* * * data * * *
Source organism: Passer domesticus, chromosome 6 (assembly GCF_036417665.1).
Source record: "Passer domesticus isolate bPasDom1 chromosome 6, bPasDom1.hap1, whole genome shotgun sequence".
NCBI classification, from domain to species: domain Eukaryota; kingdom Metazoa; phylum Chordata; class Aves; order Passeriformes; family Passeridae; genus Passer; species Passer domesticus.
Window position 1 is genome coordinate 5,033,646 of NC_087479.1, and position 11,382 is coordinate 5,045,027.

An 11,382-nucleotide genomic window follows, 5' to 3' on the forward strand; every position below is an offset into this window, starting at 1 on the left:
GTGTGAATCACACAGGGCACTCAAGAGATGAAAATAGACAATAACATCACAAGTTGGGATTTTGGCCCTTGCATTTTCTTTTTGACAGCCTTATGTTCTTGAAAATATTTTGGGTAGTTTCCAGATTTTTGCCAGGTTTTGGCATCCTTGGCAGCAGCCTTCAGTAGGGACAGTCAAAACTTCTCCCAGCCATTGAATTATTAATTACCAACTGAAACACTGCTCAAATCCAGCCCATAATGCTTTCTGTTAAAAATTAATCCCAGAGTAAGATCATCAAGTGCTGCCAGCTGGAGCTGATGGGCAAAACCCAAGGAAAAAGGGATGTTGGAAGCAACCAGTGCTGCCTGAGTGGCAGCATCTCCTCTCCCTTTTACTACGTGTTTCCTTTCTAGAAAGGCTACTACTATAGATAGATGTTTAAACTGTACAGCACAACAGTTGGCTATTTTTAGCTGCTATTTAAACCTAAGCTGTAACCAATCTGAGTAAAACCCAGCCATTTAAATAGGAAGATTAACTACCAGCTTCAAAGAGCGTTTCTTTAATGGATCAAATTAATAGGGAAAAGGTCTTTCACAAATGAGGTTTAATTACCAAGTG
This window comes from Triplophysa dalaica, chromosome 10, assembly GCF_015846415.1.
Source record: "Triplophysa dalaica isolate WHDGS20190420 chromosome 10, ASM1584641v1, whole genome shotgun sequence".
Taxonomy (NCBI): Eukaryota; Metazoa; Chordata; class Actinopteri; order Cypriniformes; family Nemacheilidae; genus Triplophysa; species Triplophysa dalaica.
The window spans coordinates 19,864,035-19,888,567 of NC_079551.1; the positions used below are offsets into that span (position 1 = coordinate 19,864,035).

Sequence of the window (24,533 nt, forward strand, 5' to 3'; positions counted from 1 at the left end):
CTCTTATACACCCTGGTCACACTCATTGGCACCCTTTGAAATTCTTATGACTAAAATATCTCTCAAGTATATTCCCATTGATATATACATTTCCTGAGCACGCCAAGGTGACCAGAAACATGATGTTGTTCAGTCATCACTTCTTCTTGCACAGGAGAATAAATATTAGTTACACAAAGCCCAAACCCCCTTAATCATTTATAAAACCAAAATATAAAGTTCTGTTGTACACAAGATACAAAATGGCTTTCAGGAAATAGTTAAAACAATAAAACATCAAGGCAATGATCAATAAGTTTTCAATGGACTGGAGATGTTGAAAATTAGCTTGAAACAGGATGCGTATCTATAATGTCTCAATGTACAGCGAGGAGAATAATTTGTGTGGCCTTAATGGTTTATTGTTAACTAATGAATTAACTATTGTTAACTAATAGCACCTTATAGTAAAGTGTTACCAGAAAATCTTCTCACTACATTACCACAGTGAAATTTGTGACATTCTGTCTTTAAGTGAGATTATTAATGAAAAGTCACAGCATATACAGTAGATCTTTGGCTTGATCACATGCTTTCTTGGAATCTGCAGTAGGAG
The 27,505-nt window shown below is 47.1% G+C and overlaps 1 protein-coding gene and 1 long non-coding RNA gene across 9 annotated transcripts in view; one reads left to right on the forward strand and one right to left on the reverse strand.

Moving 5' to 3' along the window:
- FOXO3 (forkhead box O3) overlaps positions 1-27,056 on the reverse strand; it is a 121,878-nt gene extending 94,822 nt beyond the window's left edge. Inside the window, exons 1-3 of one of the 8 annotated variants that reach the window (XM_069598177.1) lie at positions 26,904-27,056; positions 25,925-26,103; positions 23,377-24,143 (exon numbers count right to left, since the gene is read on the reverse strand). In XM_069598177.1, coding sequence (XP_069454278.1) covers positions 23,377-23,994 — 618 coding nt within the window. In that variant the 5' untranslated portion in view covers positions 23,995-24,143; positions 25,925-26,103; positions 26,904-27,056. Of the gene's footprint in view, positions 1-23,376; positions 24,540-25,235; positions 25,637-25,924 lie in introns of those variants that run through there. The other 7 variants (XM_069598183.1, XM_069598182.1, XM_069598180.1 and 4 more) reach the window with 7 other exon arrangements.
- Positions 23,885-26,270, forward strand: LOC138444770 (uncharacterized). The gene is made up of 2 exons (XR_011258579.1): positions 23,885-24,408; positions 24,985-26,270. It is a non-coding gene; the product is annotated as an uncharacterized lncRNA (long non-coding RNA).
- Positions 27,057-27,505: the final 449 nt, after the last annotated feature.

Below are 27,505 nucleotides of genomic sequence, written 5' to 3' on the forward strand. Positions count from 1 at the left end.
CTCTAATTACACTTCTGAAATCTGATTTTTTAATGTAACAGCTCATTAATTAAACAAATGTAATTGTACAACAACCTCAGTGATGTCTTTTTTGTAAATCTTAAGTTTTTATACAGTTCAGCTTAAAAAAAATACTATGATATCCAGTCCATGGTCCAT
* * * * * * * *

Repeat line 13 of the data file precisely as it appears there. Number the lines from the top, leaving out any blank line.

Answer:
The 27,505-nt window shown below is 47.1% G+C and overlaps 1 protein-coding gene and 1 long non-coding RNA gene across 9 annotated transcripts in view; one reads left to right on the forward strand and one right to left on the reverse strand.